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This one is for the kids
Deepa Gumaste | May 29, 2003 22:12 IST
Who would have ever thought an Indian children's film directed by a debutant and loaded with special effects would be screened at the prestigious Cannes Film Festival? Or that it would find buyers in half-a-dozen countries around the world, including non-traditional markets like Vietnam, Malaysia and Thailand, even before its Indian release?
But that is exactly what happened with iDreams Productions' curious-sounding Jajantaram Mamantaram, which simply translates as cry of the underdog. A desi adaptation of Jonathan Swift's Gulliver's Travels, this modern-day fantasy also draws inspiration from the fable of Bakasur, the sleeping giant who wakes up only to devour children.
As the plot goes, Jaaved Jaaferi is a Mumbai yuppie who gets washed ashore on the fictitious island of Shundi after a shipwreck. The locals here are 10 times smaller than him. After befriending the villagers, Jaaferi has to help them fight the evil Chattan Singh (Gulshan Grover) who has let loose the giant Jhamunda (Joy Fernandes) to spread terror and take over the island.
Apart from its unconventional story, Jajantaram Mamantaram is also different from regular Bollywood fare on account of its unknown cast. While Jaaferi makes a comeback of sorts, Grover takes a break from his mundane bad-man roles to play a villain with some interesting shades.
Says director Soumitra Ranade, "In a way, Gulshan too has to prove he can do unconventional roles. The other actors in my film like Joy Fernandes and Manav Kaul have a solid theatre background and are used to following a strict regimen. Besides, because they are not established stars, they are eager to prove themselves. They have put in a huge effort in this film."
iDreams and Ranade have obviously taken a huge risk by stepping against the tide. Says Ashish Bhatnagar, CEO, iDreams Productions, "When we started this company, we had identified two genres which we felt had a lot of potential -- thrillers and children's films."
Ranade, with his vast experience in animation and short films, concurs. "We make more than 800 films in India every year and yet not a single one of them is actually meant for kids. Children are hungry to see stuff actually meant for them. This is reflected in the popularity of films like Jurassic Park and Spider-Man."
The director claims he has been careful to keep children's sensibilities in mind while planning the film. "We have several fight sequences, but only one scene in which we have shown blood. That too because Jaaved is supposed to be critically injured. Also, the language used in the film is very civilised."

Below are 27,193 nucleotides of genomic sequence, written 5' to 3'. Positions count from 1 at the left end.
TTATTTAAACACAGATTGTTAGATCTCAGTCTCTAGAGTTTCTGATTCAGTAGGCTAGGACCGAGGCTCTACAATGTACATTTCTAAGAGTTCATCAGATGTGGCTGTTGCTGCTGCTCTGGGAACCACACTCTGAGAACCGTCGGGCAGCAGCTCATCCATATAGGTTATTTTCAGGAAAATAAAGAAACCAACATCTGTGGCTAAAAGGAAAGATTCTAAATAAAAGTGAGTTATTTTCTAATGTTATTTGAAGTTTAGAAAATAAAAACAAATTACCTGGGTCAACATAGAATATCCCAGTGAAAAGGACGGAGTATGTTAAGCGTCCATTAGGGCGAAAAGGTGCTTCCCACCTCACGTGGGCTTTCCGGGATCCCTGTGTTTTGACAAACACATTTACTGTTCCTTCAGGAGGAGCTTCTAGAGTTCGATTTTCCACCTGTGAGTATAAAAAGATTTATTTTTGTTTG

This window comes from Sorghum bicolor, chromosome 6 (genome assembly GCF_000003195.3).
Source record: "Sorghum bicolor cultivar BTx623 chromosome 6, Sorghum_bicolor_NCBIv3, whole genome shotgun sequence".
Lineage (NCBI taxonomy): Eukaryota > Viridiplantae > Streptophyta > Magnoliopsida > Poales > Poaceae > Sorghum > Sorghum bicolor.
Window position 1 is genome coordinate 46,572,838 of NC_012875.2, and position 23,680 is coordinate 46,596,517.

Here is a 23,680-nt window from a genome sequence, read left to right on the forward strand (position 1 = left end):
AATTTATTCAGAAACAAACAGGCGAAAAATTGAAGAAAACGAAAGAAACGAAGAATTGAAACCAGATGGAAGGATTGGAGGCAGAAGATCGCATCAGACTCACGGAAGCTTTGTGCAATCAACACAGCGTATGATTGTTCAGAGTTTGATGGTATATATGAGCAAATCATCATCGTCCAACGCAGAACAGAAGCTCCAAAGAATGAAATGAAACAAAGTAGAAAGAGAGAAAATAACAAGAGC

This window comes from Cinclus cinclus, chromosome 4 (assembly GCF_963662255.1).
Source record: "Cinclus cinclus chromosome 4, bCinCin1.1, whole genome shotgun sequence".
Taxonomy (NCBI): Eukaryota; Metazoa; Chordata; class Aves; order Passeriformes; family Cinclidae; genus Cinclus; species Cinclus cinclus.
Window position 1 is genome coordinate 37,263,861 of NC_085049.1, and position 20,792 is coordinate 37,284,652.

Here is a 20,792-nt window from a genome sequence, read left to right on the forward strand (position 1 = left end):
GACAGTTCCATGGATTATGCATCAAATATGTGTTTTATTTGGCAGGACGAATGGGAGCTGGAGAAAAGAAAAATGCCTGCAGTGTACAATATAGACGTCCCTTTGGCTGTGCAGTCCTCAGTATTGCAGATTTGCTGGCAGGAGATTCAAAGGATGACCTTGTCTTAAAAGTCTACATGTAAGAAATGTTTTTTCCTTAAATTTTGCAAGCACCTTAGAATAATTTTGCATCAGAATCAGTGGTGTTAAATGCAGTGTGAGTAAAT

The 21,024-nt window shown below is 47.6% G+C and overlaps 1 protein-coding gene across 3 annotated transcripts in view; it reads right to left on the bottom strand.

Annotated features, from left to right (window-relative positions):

Aesthetics apart, the sheer challenge of making a world-class children's film proved easier said than done, what with the kind of exposure Indian children now have to Hollywood's Harry Potter and Lord Of The Rings.
Obviously, while the endeavour was to have a world-class production, the budget for Jajantaram Mamantaram (The Power of J2M2, as its English version is called) was very much rooted in Indian reality.
So, even though 'a small-budget film became a big-budget one', as Bhatnagar puts it, the total cost of making a feature film loaded with 63 minutes of special effects was only Rs 10 crore (approximately US $2.13 million). Compare that to the $100 million (Rs 469 crore) budgets of the Harry Potter movies.
Ranade is confident his film will appeal to an Indian audience fed on superior Hollywood SFX. The work of planning and executing the effects for the film was done by Maya Entertainment's Biju D and cinematographer Jogendra Panda, both of whom had the unenviable task of shrinking the residents of Shundi.
"Looking back, I cannot believe we actually pulled it off," says Biju. "Fortunately, we were involved with the project right from its conception. Both the director and the cameraman understood the technical aspect of doing such extensive SFX. We had the entire storyboard in place before we started shooting."
Biju describes how, because of the manner in which various layers of each shot had to be planned, most times Jaaferi was acting and reacting to nothing! The technical team did not merely reduce the villagers' size on the computer, they actually shot each scene using different layers for Jaaferi and his tiny friends and then merged them together on computer.
"For every layer in every shot, we had to plan the position of the camera by measuring the exact distance at which it would have to be from a certain object to create the effect of small [the residents of Shundi] and big [Jaaferi/Fernandes] in the same frame. The lighting and colours also had to be consistent in each layer in order to make it look like a single shot," says Biju.
As a result, the effort and the footage required added up to almost three films instead of one. Says Ranade, "It took us nearly 170 shifts to shoot the film. Post-production took almost eight months."
Their effort seems to have paid off. Jajantaram Mamantaram has been picked up by Hollywood sales agent Echelon Entertainment Inc and is being aggressively marketed all over the world. It even got a favourable response at the Cannes Film Festival. "The reactions we have got from international audiences are huge," says Ranade. "I guess there is an element of curiosity about it because it is a peculiarly Indian film with special effects." Japanese distributors, he says, are very excited about taking Jajantaram Mamantaram to their country.
But the director is still waiting for his home audience's reaction. "I have made this film for Indian kids and I want them to appreciate it."